Let’s look at the challenges that the makers of The Dark Knight Rises faced. How do you possibly follow up to greatest superhero movie ever made in the history of cinema? How do you dispel the curse of trilogies? How do you possibly live up to the expectations of millions and THE MILLIONS of fans who wants something even better than what you have offered earlier? Christopher Nolan takes all of this in his strides and wraps it around an atom bomb and thumps the trigger.
The Dark Knight released four years ago and in the meantime the fandom of Christopher Nolan’s trilogy has increased exponentially. Nolan’s lavish imaginations and passion for real emotions had taken his past two Batman installments to a level that no superhero movie had ever hoped to reach. The Dark Knight Rises is a movie making miracle and a proof that Christopher Nolan is truly emerging as the Superhero of a greedy movie industry. Not only did he refused to shoot the movie in 3D just for the sake of it but shot half the run time of the movie in groundbreaking IMAX. There are plenty of big action scenes and excellent character moments, and it makes for a sprawling epic in every possible way, the darkest, most complex segment of Nolan’s Batman trilogy.
If Batman Begins was a surprisingly gritty, no BS superhero beginning then The Dark Knight was a sequel of Godfatheresque level. The Dark Knight Rises is more ambitious and darker than the last two. It breaks the curse of trilogy brick by brick and is bombastic and behemoth in scale.
The first two movies were path breaking in their own rights, but it was quite clear that Nolan was saving all thrills and spills and surprises for the last stand. The Dark Knight Rises just raises the bar to stratospheric levels with gritty physical actions sprinkled with a good amount of CGI. If the The Dark Knight has an overturning truck, this one had a huge flying Bat-mobile. The effects were so realistic, it was difficult to differentiate between real and CGI and woven with Wally Pfister’s cinematography, the visuals were exhilarating. The false notion of Christopher Nolan not being a good action director were smashed with the brightly lit brawls of Batman and Bane and the brilliantly done chase sequences. The BIG prologue involving Bane can only be truly experienced on big screens, especially IMAX screens (next week again on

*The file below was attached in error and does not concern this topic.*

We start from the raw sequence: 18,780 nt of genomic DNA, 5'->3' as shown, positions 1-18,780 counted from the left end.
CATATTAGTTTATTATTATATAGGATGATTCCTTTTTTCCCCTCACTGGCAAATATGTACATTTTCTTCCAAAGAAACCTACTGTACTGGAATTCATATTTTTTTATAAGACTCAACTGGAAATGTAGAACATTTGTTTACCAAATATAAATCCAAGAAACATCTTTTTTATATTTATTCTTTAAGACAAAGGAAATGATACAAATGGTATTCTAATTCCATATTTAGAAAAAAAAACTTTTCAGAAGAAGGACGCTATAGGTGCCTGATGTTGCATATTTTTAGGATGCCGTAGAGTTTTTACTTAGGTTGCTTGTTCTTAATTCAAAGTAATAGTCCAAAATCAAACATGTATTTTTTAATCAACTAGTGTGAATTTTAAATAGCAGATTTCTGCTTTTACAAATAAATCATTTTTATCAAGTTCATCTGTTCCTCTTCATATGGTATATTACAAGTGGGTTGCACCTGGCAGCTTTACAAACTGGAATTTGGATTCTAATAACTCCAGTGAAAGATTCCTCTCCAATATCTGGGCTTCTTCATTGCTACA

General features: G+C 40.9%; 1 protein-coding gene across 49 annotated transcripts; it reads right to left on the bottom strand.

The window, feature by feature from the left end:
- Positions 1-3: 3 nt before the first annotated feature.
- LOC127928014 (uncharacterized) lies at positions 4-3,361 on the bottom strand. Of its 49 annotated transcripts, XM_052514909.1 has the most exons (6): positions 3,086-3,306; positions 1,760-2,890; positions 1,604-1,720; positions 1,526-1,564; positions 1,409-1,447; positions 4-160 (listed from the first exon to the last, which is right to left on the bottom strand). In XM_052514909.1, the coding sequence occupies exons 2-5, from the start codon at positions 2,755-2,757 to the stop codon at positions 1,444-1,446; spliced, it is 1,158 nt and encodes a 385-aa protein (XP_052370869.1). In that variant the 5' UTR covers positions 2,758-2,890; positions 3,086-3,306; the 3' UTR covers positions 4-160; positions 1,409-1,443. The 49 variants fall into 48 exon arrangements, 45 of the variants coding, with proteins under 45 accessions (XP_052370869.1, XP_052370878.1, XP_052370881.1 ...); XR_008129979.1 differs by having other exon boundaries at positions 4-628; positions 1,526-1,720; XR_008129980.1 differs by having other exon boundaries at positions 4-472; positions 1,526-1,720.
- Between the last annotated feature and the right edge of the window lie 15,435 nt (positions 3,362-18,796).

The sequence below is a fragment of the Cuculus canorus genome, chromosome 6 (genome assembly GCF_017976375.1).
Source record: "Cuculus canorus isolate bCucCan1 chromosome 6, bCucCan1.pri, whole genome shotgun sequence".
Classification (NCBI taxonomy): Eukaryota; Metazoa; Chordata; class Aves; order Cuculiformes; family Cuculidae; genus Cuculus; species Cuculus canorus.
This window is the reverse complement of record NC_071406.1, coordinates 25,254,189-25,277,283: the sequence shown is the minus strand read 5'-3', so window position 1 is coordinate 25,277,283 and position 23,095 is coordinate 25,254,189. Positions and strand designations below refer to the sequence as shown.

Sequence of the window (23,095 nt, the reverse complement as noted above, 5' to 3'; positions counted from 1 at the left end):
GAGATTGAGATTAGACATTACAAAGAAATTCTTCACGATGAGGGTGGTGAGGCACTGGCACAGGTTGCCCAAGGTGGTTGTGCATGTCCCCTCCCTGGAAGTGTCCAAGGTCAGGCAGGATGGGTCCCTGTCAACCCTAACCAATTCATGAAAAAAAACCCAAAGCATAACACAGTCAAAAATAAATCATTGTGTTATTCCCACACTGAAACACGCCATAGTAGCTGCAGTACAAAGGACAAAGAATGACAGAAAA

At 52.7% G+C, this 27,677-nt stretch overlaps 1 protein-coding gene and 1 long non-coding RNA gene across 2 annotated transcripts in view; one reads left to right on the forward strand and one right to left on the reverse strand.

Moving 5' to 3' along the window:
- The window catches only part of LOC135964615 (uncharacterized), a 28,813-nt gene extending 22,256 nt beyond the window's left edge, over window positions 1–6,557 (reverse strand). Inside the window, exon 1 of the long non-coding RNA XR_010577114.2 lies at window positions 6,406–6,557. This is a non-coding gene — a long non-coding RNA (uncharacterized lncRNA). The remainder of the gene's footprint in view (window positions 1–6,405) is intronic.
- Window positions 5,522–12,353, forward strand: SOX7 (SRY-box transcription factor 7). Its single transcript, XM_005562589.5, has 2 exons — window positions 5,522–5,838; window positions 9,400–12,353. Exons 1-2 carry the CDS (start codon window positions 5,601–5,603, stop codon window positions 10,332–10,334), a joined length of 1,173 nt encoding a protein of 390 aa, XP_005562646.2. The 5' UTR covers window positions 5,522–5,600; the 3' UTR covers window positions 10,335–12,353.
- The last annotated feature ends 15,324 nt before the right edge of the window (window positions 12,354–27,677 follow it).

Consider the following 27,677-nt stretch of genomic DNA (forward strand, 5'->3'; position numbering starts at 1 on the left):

It is in your best interest that you keep away from the story details before watching the film – know that the plot takes eight years after the events of The Dark Knight, and Bruce Wayne (Bale) has turned into a recluse, as the villainous Bane (Tom Hardy) not-so-silently plots an apocalypse.
The recurring cast includes Gary Oldman who gives a more poignant touch to Commissioner Gordon. Bale as the tormented superhero is excellent and his frustrations and pain of losing everyone he loved, followed by his RISE is felt by us. Michael Caine’s Alfred, frequently on the verge of tears as he talks tough Cockney love to Bruce, imparts a depth of poignancy nearly shocking to viewers; they forget they’re in an action picture and recalibrate their sensibilities to accommodate Caine’s rich, naked portrayal. Anne Hathaway as Catwoman is not as sexy as she is endearing but Joseph Gordon Levitt as the city cop (later a detective) is brilliant. Bane may not be the Joker but Thomas Hardy emotes as much as he can with mask on and in one of the scenes reduces Batman to a pulp. The only problems with Bane were his lines and were not completely audible. In a theatre with bad speakers, they can be incomprehensible. Even with bad speakers, Hans Zimmer’s background score will seem brilliant.
With a runtime of 2 hours and 45 minutes the The Dark Knight Rises is a bit bloated in the middle section. In making the biggest Superhero experience, there will be a few rough edges and the editor of the movie, Lee Smith, could have done a tad better job. The movie shift from a cave under Jodhpur and fast forward three months without consistency, and certain story threads disappears without an explanation, creating some unnecessary characters and plot-holes. These little things are a bit jarring but never catastrophic as The Dark Knight Rises is a truly immersive experience. Over the next couple of days we might hear complaints like Bane was not as villainous as Joker, but let’s be realistic, no one can outperform Heath Ledger as Joker. The few flaws never really weighed down the movie as for the slightly choppy middle section, the hour long climax more than made up for it. It’s just not the noise and fury of the climax that impressed but the narrative coherence, and the EPIC ending that dropped my jaw till the first row.
Even with enormous set pieces, monstrous scope and brilliant SFX, The Dark Knight Rises has something more. Nolan never lost touch with the human emotions and enormous expectations that his audiences had. It was brilliantly entertaining, a victory for mad passion and vision and a sly pay-off that gives you Goosebumps and you come out of the theatre, grinning ear-to-ear.